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Is Universal Display a Buy?

Anders Bylund, The Motley Fool

Universal Display (NASDAQ: OLED) is a volatile stock. The display technology researcher, whose organic light-emitting diode (OLED) solutions can be found in plenty of smartphones and high-end TV sets today, is trading 85% above its 52-week lows but 27% below the all-time highs that were set in early 2018.

After a solid fourth-quarter report this week, the stock set fresh 52-week highs again. Is Universal Display a buy at these prices or should you wait for the soaring stock to come back down again?

A blindfolded businessman chasing twenty-dollar bills floating in the air around him.

Image source: Getty Images.

The big picture

First, let me make it perfectly clear that I consider Universal Display a fantastic investment in the long run. Share prices may rise or fall temporarily but the underlying business story remains.

This company is providing digital screens with premium picture quality and low requirements for electric power, not to mention transparent displays and the bendable screens you see in the latest and greatest devices from Samsung and Huawei. To be more precise, Universal Display has developed the materials and technologies used at several levels of these devices, from red and green emitters to substrates and the manufacturing techniques used in their production.

The company makes money by licensing these patented technologies to screen builders and also, in some cases, resells the required chemicals through a long-standing partnership with chemicals giant PPG Industries. The license royalties are generally based on screen area, so a 52-inch TV screen generates about as much revenue for Universal Display as 100 5.2-inch smartphone displays.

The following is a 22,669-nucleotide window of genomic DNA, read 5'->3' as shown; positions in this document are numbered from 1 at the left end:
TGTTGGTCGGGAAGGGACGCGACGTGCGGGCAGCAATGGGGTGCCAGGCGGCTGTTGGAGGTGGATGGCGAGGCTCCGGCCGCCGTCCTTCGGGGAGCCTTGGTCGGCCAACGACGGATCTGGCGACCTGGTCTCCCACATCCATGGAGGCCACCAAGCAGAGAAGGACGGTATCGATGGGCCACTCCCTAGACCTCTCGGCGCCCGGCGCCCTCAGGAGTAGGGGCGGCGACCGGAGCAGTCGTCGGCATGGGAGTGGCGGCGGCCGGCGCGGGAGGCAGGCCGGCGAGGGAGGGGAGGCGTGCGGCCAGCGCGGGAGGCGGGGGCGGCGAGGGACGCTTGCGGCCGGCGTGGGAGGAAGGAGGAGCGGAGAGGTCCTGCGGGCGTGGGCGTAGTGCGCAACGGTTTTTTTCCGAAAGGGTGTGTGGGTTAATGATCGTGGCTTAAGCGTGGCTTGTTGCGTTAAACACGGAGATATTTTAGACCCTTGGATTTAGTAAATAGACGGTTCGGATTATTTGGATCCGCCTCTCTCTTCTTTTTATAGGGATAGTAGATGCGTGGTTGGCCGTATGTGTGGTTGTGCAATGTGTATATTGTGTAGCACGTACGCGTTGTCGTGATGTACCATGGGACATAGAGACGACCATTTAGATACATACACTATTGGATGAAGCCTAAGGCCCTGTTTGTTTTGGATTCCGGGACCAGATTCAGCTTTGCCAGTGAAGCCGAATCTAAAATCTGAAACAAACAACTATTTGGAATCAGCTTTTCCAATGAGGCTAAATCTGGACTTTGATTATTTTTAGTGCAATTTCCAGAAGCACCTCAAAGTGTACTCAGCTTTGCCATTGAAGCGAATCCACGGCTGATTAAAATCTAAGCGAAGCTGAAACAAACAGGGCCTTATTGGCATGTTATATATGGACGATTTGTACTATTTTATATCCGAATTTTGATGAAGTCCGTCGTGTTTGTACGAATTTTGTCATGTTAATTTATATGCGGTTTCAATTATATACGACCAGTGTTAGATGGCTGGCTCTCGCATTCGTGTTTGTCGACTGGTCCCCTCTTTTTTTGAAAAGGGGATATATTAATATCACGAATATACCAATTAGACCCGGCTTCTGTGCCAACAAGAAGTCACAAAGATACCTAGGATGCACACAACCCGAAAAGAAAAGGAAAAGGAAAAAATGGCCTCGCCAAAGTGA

OLED televisions are going mainstream and dropping in price, boosting Universal Display's top and bottom lines in ways the older smartphone and tablet screens could never do. The next step up will be lighting panels that take advantage of the OLED material's ability to generate light at low wattage and in shapes that just don't apply to traditional light bulbs and fluorescent tubes.

There are other next-generation display and lighting technologies on the horizon but Universal Display's OLED platform delivers a combination of high-quality output, low-power operation, and advanced manufacturing that is hard to beat. This is a technology I want to be invested in for the long haul, with plenty of untapped growth left to explore.

How to invest in these volatile shares

Universal Display is a volatile stock, often rising or falling much faster than the general market and trading at sky-high valuation ratios. Right now, for example, the stock trades for 120 times trailing earnings and 40 times next-year earnings estimates. We already discussed the stock's dynamic price changes. These attributes make it tough to nail down the perfect time to buy Universal Display shares. Instead, it's best to either "buy in thirds" over a period of several months or simply set up an automatic trade on a monthly or quarterly schedule. More advanced investors can even employ a dollar-cost averaging strategy here.

Spreading your investment out in this way lets you invest without trying to time the market, which is the wrong kind of fool's errand. Universal Display shares may suddenly dip or soar on a fresh earnings report, some new device development deal, or for no good reason at all. A disciplined investment approach helps you overcome the human risk-aversion that stops people from buying when prices are low -- there must be something wrong, right? The classic mantra of buying low and selling high is harder than it sounds, especially when dealing with volatile stocks such as Universal Display.

So, yes, I would recommend buying some Universal Display right now -- and add some more in early April, then again in May. Stretching your commitment beyond that span is always an option, of course.

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Anders Bylund owns shares of Universal Display. The Motley Fool owns shares of and recommends Universal Display. The Motley Fool has a disclosure policy.